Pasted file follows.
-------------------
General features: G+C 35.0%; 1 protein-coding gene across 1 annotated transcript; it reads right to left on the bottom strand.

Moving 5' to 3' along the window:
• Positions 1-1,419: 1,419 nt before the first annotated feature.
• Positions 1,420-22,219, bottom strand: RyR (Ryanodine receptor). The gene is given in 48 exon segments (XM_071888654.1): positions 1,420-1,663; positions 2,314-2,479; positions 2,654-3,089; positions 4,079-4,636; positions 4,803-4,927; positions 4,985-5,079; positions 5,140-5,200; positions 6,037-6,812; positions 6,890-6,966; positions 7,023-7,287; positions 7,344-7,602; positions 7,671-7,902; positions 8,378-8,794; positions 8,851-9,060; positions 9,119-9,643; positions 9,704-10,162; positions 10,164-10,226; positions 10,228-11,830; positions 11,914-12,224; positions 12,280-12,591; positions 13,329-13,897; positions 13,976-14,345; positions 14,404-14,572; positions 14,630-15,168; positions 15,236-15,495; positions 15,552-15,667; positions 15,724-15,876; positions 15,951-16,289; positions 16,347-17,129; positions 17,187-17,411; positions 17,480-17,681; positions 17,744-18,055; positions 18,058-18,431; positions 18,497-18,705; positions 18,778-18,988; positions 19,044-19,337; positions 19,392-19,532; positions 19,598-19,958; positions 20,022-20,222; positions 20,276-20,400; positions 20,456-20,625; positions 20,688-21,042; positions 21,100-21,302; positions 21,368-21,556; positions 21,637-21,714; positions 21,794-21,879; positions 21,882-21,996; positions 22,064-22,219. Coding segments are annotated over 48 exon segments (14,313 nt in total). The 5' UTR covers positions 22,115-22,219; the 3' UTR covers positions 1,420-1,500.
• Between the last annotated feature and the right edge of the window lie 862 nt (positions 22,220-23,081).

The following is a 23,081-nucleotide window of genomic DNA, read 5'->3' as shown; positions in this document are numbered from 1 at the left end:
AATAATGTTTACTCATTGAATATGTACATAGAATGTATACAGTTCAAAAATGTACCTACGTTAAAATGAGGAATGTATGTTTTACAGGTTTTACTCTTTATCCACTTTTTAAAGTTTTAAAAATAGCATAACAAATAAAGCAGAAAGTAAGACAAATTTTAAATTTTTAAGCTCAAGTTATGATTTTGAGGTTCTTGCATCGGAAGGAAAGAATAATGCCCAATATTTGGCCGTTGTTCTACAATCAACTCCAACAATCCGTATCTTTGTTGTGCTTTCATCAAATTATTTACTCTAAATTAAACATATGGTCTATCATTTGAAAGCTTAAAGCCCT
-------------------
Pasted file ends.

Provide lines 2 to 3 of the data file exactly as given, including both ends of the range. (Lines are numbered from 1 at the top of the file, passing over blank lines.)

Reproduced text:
Moving 5' to 3' along the window:
• Positions 1-1,419: 1,419 nt before the first annotated feature.